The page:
As it is now, advertisers make the decisions about the media, not the people, because the media exist for the purpose of making money. . . .
The fact that people with money can hire lobbyists to represent them in Washington limits equity in the political system. Poor people don’t have the money for this—if they spent everything they had, they couldn’t get enough money together to equal the lobbying power of the rich. After an election, people don’t have access to government, because lack of money prevents them from having equal access to the people in power. That’s an inequity that’s built into the system. That’s where money is more powerful than people.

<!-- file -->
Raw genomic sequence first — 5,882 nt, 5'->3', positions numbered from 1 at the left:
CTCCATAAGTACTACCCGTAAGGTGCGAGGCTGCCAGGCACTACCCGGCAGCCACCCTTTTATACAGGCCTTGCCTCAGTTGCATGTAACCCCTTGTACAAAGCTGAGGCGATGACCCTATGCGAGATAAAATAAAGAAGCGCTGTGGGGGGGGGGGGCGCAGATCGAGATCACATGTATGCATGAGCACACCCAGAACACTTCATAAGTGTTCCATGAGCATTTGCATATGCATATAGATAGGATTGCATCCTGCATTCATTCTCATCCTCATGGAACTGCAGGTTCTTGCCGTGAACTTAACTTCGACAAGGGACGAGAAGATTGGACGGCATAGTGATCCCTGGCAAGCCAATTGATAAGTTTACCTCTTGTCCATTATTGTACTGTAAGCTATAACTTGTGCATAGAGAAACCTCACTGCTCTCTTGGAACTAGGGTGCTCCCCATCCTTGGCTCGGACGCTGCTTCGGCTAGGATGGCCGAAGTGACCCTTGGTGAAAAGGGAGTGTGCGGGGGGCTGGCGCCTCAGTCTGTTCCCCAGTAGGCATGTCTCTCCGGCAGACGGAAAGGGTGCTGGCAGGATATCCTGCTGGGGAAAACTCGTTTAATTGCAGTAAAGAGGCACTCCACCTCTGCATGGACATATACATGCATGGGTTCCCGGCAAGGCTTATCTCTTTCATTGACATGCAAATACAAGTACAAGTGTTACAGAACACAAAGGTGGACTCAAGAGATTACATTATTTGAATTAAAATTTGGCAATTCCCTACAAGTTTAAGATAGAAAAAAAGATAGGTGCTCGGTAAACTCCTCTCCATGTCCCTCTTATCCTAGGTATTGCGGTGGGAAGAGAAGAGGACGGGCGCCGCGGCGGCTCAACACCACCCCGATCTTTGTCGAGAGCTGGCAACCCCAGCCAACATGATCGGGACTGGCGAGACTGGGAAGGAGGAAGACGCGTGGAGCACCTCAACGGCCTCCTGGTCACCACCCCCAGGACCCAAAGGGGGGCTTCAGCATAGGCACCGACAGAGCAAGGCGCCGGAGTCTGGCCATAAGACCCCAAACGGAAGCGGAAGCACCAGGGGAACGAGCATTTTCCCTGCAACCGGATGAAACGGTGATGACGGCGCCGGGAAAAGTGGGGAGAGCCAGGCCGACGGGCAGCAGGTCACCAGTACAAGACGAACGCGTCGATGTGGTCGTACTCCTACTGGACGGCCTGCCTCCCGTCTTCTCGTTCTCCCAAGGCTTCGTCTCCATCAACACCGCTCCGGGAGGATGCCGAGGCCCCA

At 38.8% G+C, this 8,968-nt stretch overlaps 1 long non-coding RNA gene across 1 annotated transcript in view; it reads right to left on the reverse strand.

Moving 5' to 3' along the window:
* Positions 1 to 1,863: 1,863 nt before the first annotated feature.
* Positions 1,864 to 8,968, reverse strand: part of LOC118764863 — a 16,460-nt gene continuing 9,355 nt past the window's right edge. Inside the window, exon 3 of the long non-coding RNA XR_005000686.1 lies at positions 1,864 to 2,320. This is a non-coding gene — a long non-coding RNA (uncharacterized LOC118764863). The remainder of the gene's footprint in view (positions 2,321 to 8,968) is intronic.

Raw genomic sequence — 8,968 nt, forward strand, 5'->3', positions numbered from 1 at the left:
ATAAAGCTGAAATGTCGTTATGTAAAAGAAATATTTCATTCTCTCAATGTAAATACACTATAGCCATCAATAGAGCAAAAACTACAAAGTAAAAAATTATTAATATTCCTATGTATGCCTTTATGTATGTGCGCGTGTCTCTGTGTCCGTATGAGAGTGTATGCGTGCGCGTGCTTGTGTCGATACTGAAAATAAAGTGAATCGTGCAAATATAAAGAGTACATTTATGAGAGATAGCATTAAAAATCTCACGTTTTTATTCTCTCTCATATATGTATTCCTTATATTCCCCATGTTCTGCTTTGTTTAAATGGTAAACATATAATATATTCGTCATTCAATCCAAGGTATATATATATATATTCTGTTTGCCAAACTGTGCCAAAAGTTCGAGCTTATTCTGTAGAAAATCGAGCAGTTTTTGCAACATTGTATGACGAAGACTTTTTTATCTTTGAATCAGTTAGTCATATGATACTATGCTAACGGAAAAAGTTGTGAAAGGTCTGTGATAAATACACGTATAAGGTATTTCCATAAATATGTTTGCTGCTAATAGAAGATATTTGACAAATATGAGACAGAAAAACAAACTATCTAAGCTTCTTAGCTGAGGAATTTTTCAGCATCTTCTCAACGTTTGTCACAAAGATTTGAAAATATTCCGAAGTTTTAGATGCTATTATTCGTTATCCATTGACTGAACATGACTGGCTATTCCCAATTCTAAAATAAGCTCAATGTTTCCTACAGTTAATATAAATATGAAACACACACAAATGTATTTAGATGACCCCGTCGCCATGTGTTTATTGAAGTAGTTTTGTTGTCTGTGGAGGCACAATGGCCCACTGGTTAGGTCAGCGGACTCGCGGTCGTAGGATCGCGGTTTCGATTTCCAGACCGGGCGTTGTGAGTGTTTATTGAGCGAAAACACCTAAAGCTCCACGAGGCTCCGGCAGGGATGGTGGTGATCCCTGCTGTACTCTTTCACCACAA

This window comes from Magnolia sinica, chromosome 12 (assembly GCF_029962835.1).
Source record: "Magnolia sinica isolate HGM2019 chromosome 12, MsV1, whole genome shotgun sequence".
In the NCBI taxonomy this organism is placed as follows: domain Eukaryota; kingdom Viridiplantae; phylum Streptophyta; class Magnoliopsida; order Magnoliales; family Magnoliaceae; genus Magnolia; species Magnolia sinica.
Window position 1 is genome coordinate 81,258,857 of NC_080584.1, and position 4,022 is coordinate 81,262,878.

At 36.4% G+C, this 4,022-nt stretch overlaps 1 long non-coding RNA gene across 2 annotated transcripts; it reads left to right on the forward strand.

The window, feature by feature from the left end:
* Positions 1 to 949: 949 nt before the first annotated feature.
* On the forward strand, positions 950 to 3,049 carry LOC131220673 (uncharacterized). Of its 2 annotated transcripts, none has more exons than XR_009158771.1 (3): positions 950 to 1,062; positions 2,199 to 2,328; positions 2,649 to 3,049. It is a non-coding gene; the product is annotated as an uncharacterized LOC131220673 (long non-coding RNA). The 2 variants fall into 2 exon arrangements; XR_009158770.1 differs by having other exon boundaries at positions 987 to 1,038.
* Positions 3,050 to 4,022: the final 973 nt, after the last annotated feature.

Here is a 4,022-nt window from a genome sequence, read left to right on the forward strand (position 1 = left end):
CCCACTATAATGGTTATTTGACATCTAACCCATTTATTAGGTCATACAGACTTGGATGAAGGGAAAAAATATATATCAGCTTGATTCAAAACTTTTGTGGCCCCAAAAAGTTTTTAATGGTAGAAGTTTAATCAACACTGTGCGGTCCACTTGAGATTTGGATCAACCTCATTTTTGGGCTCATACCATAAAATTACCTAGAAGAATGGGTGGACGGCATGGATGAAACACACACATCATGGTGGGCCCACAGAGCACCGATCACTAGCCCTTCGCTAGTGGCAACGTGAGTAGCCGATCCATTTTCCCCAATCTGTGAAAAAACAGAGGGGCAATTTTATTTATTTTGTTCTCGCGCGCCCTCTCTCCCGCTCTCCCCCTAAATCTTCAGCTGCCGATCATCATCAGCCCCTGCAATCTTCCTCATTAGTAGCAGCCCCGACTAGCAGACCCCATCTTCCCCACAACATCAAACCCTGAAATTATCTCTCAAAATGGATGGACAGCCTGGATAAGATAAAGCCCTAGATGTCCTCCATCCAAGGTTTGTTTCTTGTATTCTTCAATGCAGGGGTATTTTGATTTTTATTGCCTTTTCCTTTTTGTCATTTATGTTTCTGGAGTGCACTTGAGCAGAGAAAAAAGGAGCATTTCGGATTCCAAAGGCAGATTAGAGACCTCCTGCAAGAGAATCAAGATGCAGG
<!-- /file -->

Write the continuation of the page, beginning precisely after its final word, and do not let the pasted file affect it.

People do have a right to vote. But whom do they have a right to vote for? They have a right to vote for whoever is chosen. That’s our dilemma right now. It starts with how much it costs to run for office—it now costs $3 million to run for governor in Tennessee. That rules out a lot of people. So the choice is between two people who are willing to spend $3 million, which is not a democratic choice. You can say that the people have a right to vote, but they only have the right to choose between two millionaires or people whom other people with money are willing to back.